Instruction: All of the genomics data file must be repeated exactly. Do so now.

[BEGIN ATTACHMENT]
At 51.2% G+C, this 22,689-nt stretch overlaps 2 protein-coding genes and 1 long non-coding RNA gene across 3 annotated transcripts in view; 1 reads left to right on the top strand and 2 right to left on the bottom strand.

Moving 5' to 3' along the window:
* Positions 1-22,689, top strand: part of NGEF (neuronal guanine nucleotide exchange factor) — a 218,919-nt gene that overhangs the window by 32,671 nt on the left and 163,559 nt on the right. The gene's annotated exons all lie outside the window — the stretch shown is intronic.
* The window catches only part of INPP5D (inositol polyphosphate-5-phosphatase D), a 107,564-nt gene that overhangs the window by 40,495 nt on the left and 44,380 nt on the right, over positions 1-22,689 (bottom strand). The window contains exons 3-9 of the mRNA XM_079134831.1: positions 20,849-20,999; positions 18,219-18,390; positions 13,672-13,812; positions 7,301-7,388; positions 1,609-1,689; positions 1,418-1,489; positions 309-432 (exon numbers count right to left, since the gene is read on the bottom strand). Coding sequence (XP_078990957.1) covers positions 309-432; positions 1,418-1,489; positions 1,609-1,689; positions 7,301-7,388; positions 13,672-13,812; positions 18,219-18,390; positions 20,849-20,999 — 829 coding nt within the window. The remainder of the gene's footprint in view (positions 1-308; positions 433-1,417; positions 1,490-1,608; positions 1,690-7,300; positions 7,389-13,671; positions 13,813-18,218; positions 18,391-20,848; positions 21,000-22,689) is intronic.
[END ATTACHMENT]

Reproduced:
At 51.2% G+C, this 22,689-nt stretch overlaps 2 protein-coding genes and 1 long non-coding RNA gene across 3 annotated transcripts in view; 1 reads left to right on the top strand and 2 right to left on the bottom strand.

Moving 5' to 3' along the window:
* Positions 1-22,689, top strand: part of NGEF (neuronal guanine nucleotide exchange factor) — a 218,919-nt gene that overhangs the window by 32,671 nt on the left and 163,559 nt on the right. The gene's annotated exons all lie outside the window — the stretch shown is intronic.
* The window catches only part of INPP5D (inositol polyphosphate-5-phosphatase D), a 107,564-nt gene that overhangs the window by 40,495 nt on the left and 44,380 nt on the right, over positions 1-22,689 (bottom strand). The window contains exons 3-9 of the mRNA XM_079134831.1: positions 20,849-20,999; positions 18,219-18,390; positions 13,672-13,812; positions 7,301-7,388; positions 1,609-1,689; positions 1,418-1,489; positions 309-432 (exon numbers count right to left, since the gene is read on the bottom strand). Coding sequence (XP_078990957.1) covers positions 309-432; positions 1,418-1,489; positions 1,609-1,689; positions 7,301-7,388; positions 13,672-13,812; positions 18,219-18,390; positions 20,849-20,999 — 829 coding nt within the window. The remainder of the gene's footprint in view (positions 1-308; positions 433-1,417; positions 1,490-1,608; positions 1,690-7,300; positions 7,389-13,671; positions 13,813-18,218; positions 18,391-20,848; positions 21,000-22,689) is intronic.